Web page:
A new breath testing device that could help patients suffering from a number of chronic diseases has been pioneered by Tony Killard at the University of the West of England (UK).
Killard and his team developed a mass producible polyaniline nanoparticle-based sensor extremely sensitive to measuring ammonia in simulated human breath. The new device holds the potential to revolutionize biomedical diagnostics in numerous diseases.
The initial research findings were originally published in 2013 in the journal Analytica Chimica Acta and the device, termed AmBeR, is currently in production to be included in clinical studies in May 2016.
Modern biomedical diagnostics have struggled in providing accurate, point-of-care diagnostic and analytical information via noninvasive methods and thus patients suffering from chronic disease often endure invasive and unpleasant methods of diagnosis.
Clinical research in the past has demonstrated the close correlation between breath gas concentrations and biological disorders. Although several noninvasive diagnostics have been developed for measuring gases such as ammonia in human breath, these technologies are large or expensive and not appropriate for medical diagnostics where point-of-care equipment is required.
Using impedimetric techniques, Killard developed a sensor able to measure ammonia in artificial breath excluding any interference from other gases, heat or moisture. The highly sensitive sensor consists of polyaniline manufactured from inkjet-printed deposition of polyaniline nanoparticles onto screen-printed electrodes. Results from the experiments demonstrated ammonia could be detected from a single breath sample.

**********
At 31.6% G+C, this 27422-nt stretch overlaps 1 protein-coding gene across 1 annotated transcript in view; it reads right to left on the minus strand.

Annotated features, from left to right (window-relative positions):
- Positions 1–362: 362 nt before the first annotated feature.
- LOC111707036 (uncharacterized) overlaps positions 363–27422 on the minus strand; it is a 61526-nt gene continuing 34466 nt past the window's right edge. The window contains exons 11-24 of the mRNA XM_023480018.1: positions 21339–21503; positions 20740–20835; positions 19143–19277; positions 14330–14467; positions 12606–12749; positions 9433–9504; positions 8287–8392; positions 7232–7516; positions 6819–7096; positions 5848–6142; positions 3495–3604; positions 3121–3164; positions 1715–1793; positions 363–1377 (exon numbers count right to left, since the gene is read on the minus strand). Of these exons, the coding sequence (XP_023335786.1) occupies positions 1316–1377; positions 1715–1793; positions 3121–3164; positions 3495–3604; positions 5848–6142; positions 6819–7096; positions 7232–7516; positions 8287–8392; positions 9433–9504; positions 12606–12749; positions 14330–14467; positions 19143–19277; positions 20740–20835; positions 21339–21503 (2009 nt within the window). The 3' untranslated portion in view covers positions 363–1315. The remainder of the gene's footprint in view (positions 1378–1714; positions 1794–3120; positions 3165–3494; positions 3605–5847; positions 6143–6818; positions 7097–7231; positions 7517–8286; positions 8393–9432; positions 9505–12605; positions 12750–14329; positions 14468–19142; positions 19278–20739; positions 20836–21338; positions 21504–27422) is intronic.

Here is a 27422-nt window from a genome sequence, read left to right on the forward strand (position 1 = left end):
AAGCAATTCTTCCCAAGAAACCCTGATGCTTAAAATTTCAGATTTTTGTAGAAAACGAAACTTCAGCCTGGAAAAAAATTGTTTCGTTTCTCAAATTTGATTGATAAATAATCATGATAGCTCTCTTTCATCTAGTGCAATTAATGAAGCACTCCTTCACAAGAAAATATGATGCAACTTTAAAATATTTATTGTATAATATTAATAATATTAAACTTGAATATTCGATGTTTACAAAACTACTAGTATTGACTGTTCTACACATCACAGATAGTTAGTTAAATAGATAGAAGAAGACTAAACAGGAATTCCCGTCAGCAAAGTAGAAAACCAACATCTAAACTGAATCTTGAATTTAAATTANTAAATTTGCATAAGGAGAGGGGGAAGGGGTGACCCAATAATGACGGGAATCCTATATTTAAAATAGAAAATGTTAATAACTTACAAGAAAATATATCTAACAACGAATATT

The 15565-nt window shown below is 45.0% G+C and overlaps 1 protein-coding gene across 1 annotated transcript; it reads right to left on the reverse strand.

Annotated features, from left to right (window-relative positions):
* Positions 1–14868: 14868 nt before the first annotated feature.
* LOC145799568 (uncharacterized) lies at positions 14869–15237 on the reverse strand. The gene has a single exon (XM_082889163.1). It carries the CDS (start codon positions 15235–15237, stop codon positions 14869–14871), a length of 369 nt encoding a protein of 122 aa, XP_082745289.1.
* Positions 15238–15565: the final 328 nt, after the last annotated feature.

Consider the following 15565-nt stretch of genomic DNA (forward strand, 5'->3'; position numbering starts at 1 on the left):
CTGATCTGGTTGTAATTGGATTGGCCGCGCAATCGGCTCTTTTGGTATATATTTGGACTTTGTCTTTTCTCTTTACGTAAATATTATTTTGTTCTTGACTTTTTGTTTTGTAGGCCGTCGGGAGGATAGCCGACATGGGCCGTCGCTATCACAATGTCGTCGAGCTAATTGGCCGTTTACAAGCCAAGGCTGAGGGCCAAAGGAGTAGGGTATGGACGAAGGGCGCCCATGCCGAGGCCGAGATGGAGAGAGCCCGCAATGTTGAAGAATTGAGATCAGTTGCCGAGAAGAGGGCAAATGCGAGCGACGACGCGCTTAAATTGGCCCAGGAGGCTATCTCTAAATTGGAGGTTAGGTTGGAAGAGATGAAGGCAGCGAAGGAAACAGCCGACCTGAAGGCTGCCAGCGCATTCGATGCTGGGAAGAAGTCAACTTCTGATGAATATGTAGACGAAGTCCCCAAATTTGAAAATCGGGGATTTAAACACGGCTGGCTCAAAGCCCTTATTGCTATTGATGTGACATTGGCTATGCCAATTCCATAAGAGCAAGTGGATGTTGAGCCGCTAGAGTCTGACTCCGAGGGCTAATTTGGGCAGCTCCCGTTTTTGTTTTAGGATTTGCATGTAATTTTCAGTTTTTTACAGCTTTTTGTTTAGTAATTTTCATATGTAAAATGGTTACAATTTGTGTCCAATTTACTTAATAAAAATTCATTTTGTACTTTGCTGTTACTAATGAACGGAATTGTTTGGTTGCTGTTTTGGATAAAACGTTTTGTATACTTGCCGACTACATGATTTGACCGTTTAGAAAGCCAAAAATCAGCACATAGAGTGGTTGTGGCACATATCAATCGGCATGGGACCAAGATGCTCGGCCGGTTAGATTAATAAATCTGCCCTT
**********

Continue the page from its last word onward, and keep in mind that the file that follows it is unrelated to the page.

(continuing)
The new technology, which is smaller than a shoe box is the first of its kind and could transform clinical diagnostics for many patients. Commenting on his innovation, Killard said the device “will give clinicians a tool they don’t currently have and it changes where and how often they can do the testing. You can do a test every day if necessary or you could do a test at home – it’s quite transformative.”
Humbled by the impact of his innovation, Killard is currently in the process of commercializing the AmBeR technology by his company BreathDX (UK). The company is looking to expand the use of this new technology for monitoring trace breath gases in various other conditions including diabetes.
Source: Breathtaking innovation: New device could end blood test agony for thousands; Hibbard T, Crowley K, Killard AJ. Direct measurement of ammonia in simulated human breath using an inkjet-printed polyaniline nanoparticle sensor. Anal Chim Acta. 779, 56–63 (2013).